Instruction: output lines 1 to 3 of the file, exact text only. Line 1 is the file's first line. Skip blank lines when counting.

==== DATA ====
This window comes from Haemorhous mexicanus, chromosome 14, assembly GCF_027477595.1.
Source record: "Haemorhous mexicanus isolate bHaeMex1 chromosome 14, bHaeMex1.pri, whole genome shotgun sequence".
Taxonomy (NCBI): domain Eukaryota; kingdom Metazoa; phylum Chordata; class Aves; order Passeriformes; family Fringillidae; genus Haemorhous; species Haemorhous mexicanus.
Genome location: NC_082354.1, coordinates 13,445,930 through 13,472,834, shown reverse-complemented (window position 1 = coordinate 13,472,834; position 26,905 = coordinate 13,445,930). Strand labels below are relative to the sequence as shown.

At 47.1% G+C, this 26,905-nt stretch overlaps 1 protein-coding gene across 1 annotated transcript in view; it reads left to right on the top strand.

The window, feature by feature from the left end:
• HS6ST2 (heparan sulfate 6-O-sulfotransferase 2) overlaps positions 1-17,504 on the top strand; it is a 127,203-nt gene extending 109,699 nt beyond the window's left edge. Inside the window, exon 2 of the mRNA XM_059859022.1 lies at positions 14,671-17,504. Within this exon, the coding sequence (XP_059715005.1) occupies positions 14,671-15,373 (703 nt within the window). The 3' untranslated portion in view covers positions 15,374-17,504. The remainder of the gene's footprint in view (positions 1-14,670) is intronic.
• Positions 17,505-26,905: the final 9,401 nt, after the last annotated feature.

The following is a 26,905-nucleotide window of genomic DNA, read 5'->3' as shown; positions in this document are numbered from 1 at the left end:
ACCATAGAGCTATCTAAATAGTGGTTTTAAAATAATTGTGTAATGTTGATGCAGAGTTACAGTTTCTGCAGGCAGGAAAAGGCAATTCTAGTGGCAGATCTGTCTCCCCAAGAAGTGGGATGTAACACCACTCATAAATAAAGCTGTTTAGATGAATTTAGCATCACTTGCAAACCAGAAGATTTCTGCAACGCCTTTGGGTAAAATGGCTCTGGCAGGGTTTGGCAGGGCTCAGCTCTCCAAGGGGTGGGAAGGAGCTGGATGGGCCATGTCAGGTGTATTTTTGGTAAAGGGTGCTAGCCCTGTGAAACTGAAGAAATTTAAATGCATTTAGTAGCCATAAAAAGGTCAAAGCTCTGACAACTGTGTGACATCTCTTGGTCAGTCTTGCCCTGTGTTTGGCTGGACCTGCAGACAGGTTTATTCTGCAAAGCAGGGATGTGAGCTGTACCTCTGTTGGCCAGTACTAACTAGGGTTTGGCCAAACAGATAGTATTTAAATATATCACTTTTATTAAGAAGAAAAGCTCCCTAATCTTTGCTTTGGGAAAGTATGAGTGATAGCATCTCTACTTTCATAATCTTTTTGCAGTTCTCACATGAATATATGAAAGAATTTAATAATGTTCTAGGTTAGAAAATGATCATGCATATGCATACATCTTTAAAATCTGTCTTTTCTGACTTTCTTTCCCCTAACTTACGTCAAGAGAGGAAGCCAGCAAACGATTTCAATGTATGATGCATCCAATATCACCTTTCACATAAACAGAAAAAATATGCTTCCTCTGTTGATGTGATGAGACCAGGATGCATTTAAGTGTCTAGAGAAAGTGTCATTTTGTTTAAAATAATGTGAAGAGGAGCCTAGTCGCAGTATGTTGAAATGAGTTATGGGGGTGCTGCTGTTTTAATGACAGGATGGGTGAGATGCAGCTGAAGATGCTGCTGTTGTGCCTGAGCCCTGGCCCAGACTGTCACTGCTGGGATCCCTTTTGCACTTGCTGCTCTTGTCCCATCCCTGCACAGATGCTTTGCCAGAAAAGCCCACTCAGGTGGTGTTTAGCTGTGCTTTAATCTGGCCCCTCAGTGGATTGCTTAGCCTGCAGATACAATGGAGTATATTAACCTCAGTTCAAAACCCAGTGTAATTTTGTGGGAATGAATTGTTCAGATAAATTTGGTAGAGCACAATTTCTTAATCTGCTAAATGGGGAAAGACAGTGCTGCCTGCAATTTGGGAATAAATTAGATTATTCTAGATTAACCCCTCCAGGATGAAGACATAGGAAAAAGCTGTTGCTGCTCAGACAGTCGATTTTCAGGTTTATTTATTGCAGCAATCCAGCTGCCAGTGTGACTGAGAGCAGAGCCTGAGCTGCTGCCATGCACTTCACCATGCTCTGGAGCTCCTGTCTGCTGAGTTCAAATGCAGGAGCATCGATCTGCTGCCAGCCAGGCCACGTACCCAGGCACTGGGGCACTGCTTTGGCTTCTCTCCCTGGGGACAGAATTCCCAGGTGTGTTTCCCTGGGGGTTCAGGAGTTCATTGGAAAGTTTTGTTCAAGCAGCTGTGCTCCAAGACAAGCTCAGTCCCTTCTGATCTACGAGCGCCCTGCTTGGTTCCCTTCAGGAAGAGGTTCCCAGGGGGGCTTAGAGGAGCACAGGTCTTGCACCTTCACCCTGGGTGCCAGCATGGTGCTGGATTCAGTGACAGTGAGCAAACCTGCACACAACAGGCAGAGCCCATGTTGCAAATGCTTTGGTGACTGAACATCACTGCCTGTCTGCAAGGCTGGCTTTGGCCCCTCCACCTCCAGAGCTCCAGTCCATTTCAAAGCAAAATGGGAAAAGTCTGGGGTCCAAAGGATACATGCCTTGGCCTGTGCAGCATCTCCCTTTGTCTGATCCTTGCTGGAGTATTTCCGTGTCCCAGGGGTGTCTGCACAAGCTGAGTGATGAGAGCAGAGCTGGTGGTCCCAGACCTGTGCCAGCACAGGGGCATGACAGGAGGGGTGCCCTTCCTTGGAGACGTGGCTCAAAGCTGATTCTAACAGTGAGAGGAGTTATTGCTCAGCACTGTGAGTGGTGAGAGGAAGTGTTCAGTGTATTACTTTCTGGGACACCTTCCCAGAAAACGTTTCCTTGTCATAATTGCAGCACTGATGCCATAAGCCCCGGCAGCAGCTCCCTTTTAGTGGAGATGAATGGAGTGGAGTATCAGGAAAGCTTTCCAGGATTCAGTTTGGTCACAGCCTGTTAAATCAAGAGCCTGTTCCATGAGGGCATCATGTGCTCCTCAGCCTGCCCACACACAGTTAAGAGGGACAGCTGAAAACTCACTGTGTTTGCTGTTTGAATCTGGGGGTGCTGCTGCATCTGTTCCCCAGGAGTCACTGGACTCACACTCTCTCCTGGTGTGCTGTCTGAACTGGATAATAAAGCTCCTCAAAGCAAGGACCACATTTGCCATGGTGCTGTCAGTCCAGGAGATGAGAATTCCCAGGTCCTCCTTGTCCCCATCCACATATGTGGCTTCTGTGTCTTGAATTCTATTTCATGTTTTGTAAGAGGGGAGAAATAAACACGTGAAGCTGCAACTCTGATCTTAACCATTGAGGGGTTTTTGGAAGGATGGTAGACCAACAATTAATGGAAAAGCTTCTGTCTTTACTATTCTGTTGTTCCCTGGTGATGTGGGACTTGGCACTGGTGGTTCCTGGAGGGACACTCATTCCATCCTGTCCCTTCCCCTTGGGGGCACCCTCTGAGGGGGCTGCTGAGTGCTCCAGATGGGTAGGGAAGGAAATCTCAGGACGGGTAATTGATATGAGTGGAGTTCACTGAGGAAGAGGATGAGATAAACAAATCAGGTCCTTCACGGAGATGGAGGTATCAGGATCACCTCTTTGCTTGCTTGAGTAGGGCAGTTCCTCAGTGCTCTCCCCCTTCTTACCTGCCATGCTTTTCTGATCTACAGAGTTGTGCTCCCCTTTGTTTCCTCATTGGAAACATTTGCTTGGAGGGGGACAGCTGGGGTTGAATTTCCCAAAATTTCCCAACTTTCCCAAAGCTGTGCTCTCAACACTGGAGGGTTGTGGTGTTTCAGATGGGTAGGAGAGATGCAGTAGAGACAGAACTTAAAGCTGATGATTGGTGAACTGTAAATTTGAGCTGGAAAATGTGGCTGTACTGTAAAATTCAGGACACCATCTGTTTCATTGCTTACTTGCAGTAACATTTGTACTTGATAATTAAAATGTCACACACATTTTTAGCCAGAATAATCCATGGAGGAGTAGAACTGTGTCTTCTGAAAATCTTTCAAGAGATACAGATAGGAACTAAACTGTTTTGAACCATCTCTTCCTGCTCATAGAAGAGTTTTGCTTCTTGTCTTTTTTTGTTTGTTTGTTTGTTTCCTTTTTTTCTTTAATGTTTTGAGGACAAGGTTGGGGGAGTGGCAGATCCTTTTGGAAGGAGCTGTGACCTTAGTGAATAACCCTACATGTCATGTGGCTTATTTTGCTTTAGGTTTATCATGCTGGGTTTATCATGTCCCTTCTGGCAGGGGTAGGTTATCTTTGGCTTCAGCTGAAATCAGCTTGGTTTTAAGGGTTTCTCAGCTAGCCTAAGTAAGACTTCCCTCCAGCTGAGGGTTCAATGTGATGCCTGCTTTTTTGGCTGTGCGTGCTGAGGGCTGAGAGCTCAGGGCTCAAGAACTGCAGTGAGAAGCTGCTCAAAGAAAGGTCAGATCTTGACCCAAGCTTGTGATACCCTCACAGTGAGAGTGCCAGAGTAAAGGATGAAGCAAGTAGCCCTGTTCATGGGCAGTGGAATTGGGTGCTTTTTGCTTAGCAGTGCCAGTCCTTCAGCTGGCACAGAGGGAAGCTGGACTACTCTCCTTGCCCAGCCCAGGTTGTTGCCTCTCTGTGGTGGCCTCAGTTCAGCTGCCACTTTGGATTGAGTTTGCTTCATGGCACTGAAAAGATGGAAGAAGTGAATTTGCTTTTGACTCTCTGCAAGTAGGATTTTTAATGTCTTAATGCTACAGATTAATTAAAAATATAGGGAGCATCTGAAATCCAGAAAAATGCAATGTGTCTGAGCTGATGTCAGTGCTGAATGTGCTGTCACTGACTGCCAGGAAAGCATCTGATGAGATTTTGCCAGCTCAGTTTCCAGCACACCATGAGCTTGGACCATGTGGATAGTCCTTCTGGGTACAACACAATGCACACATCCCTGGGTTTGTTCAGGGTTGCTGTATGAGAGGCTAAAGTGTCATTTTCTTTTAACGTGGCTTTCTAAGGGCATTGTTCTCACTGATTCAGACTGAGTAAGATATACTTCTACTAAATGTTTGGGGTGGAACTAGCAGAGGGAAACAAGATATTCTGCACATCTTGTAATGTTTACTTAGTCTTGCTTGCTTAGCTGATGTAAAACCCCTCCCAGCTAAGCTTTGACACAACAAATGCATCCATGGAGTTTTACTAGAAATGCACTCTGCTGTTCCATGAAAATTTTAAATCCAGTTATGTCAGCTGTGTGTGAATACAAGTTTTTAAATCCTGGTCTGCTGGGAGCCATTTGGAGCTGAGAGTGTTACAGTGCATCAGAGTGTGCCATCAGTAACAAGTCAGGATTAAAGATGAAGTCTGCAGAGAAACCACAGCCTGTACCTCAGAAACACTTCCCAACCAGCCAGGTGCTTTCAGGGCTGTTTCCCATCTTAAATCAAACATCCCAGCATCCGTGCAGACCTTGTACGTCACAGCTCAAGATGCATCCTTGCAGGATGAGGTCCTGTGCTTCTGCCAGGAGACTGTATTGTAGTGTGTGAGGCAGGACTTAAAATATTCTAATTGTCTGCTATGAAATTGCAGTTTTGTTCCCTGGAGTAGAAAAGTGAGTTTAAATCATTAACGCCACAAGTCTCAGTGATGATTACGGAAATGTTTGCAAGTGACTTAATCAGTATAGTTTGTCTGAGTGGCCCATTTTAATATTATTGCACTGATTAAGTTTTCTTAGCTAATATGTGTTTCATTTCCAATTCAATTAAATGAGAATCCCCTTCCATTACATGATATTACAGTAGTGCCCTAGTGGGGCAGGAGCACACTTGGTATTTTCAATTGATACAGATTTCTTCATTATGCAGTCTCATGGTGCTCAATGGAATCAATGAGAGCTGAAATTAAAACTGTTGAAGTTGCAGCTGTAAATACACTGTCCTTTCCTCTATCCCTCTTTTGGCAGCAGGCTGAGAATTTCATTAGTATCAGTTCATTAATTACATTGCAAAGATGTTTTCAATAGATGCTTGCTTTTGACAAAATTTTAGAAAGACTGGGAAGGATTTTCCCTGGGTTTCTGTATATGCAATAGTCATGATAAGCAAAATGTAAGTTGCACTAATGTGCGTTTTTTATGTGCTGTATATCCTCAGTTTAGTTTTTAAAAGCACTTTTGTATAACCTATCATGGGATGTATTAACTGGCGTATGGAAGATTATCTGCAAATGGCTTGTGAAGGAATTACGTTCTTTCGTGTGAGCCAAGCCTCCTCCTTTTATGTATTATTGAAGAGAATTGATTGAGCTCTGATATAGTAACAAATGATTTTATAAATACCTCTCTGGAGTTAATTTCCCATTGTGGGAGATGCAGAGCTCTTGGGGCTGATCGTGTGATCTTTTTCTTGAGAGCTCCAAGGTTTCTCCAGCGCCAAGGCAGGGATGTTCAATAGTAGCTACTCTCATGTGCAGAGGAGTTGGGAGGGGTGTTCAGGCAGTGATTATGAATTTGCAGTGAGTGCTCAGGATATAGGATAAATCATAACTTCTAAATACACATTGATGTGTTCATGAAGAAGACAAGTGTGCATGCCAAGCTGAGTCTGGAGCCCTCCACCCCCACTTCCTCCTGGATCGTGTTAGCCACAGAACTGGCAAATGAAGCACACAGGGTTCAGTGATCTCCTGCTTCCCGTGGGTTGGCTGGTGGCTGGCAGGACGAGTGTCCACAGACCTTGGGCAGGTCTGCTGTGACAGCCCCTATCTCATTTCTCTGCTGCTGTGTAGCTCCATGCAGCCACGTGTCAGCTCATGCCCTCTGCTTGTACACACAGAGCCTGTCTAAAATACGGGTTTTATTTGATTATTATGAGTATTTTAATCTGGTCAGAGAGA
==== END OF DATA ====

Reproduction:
This window comes from Haemorhous mexicanus, chromosome 14, assembly GCF_027477595.1.
Source record: "Haemorhous mexicanus isolate bHaeMex1 chromosome 14, bHaeMex1.pri, whole genome shotgun sequence".
Taxonomy (NCBI): domain Eukaryota; kingdom Metazoa; phylum Chordata; class Aves; order Passeriformes; family Fringillidae; genus Haemorhous; species Haemorhous mexicanus.